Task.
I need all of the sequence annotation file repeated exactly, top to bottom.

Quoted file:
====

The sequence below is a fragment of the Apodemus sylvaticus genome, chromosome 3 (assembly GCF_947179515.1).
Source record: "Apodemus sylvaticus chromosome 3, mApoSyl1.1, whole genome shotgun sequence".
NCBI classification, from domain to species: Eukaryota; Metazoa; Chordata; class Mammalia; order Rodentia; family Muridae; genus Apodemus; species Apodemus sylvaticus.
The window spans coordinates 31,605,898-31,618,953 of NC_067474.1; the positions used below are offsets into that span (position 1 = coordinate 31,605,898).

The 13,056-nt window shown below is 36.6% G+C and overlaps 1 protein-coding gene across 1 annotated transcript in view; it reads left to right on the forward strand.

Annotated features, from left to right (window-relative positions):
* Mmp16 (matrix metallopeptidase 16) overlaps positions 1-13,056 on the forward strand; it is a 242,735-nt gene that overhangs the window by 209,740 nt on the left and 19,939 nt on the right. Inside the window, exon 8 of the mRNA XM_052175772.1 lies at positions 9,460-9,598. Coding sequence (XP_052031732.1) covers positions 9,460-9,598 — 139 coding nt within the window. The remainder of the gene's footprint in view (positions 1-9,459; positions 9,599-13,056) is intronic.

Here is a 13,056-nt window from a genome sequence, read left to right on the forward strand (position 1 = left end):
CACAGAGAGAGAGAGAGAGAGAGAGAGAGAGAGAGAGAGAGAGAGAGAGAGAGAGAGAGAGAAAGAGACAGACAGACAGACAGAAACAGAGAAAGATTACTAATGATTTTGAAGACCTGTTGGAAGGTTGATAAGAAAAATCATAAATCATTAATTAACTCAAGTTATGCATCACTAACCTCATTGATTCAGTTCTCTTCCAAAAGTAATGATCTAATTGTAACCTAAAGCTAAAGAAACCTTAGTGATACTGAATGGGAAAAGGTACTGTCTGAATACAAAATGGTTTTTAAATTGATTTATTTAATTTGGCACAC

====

The sequence below is a fragment of the Apodemus sylvaticus genome, chromosome 3 (assembly GCF_947179515.1).
Source record: "Apodemus sylvaticus chromosome 3, mApoSyl1.1, whole genome shotgun sequence".
NCBI classification, from domain to species: Eukaryota; Metazoa; Chordata; class Mammalia; order Rodentia; family Muridae; genus Apodemus; species Apodemus sylvaticus.
The window spans coordinates 31,605,898-31,618,953 of NC_067474.1; the positions used below are offsets into that span (position 1 = coordinate 31,605,898).

The 13,056-nt window shown below is 36.6% G+C and overlaps 1 protein-coding gene across 1 annotated transcript in view; it reads left to right on the forward strand.

Annotated features, from left to right (window-relative positions):
* Mmp16 (matrix metallopeptidase 16) overlaps positions 1-13,056 on the forward strand; it is a 242,735-nt gene that overhangs the window by 209,740 nt on the left and 19,939 nt on the right. Inside the window, exon 8 of the mRNA XM_052175772.1 lies at positions 9,460-9,598. Coding sequence (XP_052031732.1) covers positions 9,460-9,598 — 139 coding nt within the window. The remainder of the gene's footprint in view (positions 1-9,459; positions 9,599-13,056) is intronic.

Here is a 13,056-nt window from a genome sequence, read left to right on the forward strand (position 1 = left end):
CACAGAGAGAGAGAGAGAGAGAGAGAGAGAGAGAGAGAGAGAGAGAGAGAGAGAGAGAGAGAAAGAGACAGACAGACAGACAGAAACAGAGAAAGATTACTAATGATTTTGAAGACCTGTTGGAAGGTTGATAAGAAAAATCATAAATCATTAATTAACTCAAGTTATGCATCACTAACCTCATTGATTCAGTTCTCTTCCAAAAGTAATGATCTAATTGTAACCTAAAGCTAAAGAAACCTTAGTGATACTGAATGGGAAAAGGTACTGTCTGAATACAAAATGGTTTTTAAATTGATTTATTTAATTTGGCACAC